The Brijuni Islands, located in the south of the western Istrian coast, has a total of 14 islands and islets, making it the best indented and largest group of islands on the Istrian area. Together with the surrounding sea and underwater life, Brijuni was declared the national park in 1983 in light of its exceptional value. The largest of the islands is Veliki Brijun. Its coast as well as those of other islands are mainly short and rocky, although easily reachable. Geologically and geomorphologically, Brijuni represent an extension of west Istria. It is not surprising that 10000 years ago they were an integral part of the Istrian land.
There are numerous dinosaur footprints on Brijuni proving their existence on the island some 160 million years ago. They can be seen on four sites on Veli Brijun. The Brijuni dinosaurs come from the Cretaceous period, the last period before their extinction. More than 200 footprints of amazing reptiles can be seen in the Cretaceous park. Although the remains were discovered back in 1925, detailed explorations were carried out as late as the 1990s, when they were found to belong to Theropoids, a bipod carnivore, and aggressive and fast carnivore from the Coelurosaria group.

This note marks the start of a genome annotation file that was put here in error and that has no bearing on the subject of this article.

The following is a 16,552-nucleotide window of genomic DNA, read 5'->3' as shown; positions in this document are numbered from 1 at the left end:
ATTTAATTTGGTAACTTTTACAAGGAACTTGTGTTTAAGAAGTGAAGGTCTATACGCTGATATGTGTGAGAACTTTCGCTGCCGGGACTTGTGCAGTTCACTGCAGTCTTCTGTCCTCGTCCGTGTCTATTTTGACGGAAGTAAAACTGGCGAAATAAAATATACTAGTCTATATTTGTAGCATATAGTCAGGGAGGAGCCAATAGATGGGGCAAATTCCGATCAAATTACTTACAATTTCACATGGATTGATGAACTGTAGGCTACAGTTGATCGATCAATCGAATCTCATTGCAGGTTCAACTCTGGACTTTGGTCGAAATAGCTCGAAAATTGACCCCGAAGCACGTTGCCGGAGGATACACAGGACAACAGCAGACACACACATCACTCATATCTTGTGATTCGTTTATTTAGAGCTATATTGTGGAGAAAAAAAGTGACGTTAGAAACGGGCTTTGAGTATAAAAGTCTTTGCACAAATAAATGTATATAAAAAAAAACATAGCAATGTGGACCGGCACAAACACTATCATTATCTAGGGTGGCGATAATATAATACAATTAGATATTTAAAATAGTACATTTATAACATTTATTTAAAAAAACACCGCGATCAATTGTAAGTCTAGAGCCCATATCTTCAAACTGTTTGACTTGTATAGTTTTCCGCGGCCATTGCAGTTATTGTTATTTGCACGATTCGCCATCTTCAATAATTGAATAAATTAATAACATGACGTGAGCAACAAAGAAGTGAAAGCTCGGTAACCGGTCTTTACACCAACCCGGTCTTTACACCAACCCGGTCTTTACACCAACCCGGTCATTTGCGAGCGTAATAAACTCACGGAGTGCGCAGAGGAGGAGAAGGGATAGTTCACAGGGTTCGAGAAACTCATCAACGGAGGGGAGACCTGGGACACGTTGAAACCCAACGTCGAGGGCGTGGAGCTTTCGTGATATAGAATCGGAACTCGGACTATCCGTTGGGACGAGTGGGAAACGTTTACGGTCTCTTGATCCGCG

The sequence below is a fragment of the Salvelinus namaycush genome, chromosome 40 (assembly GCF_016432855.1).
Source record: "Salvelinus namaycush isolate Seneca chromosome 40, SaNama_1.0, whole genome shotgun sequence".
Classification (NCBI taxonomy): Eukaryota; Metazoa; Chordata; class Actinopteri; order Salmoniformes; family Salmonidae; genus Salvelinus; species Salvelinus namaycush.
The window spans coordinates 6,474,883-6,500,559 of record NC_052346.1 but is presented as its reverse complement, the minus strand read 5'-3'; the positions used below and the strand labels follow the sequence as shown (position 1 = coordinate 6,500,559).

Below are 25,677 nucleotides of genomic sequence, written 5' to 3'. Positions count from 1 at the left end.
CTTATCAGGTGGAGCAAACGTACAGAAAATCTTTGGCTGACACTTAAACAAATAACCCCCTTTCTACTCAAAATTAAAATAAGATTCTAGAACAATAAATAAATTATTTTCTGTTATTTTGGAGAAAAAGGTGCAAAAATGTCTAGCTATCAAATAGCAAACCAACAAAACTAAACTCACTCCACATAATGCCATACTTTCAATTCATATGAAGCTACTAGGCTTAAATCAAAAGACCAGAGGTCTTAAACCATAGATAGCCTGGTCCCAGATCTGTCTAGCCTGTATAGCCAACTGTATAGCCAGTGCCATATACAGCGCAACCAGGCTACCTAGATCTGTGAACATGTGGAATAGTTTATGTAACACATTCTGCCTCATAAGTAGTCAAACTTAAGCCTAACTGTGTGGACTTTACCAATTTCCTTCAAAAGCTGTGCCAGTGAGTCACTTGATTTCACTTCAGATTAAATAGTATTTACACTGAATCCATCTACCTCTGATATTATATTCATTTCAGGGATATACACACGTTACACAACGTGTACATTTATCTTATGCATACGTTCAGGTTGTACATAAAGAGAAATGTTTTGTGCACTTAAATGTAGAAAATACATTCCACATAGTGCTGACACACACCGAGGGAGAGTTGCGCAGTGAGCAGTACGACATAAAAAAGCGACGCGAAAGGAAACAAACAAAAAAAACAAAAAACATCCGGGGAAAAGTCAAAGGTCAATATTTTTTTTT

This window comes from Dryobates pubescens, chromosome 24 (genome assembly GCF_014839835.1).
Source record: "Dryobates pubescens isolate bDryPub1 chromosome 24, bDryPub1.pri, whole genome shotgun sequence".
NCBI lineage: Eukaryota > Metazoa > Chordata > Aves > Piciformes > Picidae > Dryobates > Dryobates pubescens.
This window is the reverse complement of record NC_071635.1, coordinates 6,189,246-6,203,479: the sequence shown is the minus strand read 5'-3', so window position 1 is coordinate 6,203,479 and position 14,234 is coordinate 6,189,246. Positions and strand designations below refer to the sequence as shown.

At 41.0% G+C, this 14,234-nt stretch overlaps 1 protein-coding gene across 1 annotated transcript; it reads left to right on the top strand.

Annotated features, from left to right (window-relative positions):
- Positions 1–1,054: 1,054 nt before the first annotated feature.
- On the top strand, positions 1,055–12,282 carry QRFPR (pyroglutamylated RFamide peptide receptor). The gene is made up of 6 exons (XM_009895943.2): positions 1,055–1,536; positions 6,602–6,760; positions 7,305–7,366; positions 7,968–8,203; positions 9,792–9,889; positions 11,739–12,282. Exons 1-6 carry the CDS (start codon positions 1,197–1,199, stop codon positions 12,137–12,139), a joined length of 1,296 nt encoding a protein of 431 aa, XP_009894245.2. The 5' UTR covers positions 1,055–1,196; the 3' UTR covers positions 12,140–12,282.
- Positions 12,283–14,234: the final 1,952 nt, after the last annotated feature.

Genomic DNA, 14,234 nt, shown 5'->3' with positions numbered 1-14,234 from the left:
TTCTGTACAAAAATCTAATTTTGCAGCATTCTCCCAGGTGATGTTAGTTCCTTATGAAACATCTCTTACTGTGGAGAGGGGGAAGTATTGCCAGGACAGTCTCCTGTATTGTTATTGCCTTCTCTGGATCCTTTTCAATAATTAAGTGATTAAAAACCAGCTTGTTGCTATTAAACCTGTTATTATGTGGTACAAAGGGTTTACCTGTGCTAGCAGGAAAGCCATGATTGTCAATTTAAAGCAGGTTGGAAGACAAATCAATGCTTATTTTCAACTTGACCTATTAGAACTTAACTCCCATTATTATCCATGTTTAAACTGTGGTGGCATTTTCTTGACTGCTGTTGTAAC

Animal kingdom on the islands has been enriched by numerous imported species. Apart from the native species such as the rabbits or various birds, one can seen exotic and less exotic animals which have become accustomed to the climate including deer, llama, zebra or an elephant. Apart from fauna, the flora also plays an important role. Mediterranean climate with lots of sunshine and warmth and sufficient air humidity facilitated dense vegetation of native plants such as holm oak, strawberry tree and myrrh. They are supplemented by various types of pines, sequoia, eucaliptus and fir trees, not characteristic for the Brijuni islands. The most famous among the Brijuni flora is the Old Olive, one of the oldest on the Mediterranean. It still produces olives for making the olive oil even after 1600 years of its life.